Billund Airport had its beginning in 1961 when the son of the founder of the Lego Group, Godtfred Kirk Christiansen, established a private 800-meter long runway and hangar north of his factory in Billund. With Christiansen as a key driver, more of the neighbouring municipalities were included in the group of owners, and it was planned that the airport should be expanded to a regular public airport.
The last of the three aircraft is a modern biplane. This incorporates a number of rare orange elements including right and left 8 x 3 wedge plates which make up the wings and have only previously appeared in three sets, a 3 x 4 wedge brick only previously found in two sets, and a 3 x 6 round half plate with a 1 x 2 cutout which has only previous appeared in a single set in this colour and which forms the tailplanes. Similar to the two jets the tail fin is stickered rather than printed, as are the pair of 1 x 4 x 1 panels making up the sides of the cockpit. Unlike the jets, however, the instrument panel is stickered, which seems odd as there are existing printed 1 x 2 light bluish grey tiles which could have done an acceptable job. There are also a pair of stickers which represent the engine exhausts and which are applied to a couple of modified 2 x 4 x 1 1/3 bricks with curved top which sit just behind the propeller; applying these neatly to the curved surface takes a steady hand, and that’s also the case for the pair of checkerboard stickers which are stuck onto the propeller cowl. As if stickered exhausts weren’t enough, there are also a couple of light bluish grey exhaust pipes with Technic pin which emerge from the propeller cowl and run along either side of the fuselage. They’re entirely superfluous given the presence of the stickered exhausts but they still look cool regardless!
Correct me if I'm wrong, but is the hangar only large enough to house the biplane? A bit of a cock-up if that's the case. As good as the planes are, the hangar is a major failing. It looks like it's only about 30-40 pieces; just a bunch of big plates, some prefab cross-bracing and ... errrm ... air. Not so much a "hangar" as an aviation-equivalent of a car port!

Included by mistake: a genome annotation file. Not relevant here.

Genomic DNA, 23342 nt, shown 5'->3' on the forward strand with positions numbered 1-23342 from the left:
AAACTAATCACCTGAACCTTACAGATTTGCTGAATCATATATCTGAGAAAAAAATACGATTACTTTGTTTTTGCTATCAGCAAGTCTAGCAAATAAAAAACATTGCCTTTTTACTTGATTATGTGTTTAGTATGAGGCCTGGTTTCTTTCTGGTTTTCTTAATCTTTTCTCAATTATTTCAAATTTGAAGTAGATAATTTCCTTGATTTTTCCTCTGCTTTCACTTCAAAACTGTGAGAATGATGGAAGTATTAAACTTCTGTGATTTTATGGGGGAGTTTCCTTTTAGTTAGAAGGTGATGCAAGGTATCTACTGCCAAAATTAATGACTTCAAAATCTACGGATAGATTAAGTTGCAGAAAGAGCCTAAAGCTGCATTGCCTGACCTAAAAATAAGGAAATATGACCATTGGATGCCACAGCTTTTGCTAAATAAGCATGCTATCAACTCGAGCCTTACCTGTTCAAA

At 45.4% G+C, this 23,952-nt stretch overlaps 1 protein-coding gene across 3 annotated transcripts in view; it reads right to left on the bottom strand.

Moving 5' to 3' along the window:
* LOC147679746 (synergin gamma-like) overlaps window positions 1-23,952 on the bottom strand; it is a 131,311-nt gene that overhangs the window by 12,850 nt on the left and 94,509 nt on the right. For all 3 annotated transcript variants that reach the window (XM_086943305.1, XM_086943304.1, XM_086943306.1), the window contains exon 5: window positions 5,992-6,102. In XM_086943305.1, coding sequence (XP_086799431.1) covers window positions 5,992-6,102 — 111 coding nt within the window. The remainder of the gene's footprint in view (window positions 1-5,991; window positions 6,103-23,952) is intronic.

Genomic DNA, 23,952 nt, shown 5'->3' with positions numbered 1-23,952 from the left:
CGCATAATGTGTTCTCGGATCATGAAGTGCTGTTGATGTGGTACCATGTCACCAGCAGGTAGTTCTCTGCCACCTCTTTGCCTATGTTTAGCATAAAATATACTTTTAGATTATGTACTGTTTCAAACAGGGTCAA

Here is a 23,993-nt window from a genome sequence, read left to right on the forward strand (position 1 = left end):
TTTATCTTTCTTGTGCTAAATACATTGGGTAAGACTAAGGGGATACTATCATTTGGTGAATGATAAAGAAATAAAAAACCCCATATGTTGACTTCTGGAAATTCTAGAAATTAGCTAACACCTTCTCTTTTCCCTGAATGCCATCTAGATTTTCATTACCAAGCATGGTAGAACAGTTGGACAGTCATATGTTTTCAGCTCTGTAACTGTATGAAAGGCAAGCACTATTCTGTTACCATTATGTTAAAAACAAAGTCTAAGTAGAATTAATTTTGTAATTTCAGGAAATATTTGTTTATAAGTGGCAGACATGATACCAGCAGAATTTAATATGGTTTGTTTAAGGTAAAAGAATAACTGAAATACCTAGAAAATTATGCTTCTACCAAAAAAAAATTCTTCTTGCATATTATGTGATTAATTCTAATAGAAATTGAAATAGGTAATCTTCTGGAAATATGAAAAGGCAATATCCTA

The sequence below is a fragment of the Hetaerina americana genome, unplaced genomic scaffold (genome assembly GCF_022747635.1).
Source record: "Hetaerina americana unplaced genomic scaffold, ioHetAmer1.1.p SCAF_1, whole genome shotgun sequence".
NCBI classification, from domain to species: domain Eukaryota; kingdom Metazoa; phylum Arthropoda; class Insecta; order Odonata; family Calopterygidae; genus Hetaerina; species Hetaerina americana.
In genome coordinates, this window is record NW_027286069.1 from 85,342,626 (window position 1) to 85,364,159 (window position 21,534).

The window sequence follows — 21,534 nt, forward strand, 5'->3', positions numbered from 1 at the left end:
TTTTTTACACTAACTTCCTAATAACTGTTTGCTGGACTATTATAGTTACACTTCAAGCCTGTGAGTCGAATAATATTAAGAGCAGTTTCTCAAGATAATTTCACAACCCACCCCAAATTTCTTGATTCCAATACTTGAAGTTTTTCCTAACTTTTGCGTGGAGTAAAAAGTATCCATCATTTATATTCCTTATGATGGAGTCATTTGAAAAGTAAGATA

Bag 6 starts the airport terminal. Like most CITY builds, they are meant for play so it's really only half a building. It includes one minifigure and the revolving door entrance. While the entrance is cool looking, it's about twice the height of a minifigure and there isn't enough physical space for one actually to fit through the door. I'm not a fan of the design.
LEGO City enables us all to remember why we fell in love with LEGO to begin with, to remember how we all first became exposed to LEGO; as a little kid, building our first house or giving our minifigures a hospital or a police station to work in. My first set was a garage, quickly followed by a police station. Having recently found these in storage, and keen to rebuild them, having the opportunity to build something not revolving around a Jedi or an Avenger is one I keen to take advantage of.
The airport handles an average of more than two million passengers a year, and millions of pounds of cargo. The airport's main runway can handle airliners as large as the Boeing 747, although most passengers arrive on smaller aeroplanes, such as ATR-42s, Boeing 737s and Boeing 757s. Boeing 747 activity at this airport is almost exclusively limited to cargo flights.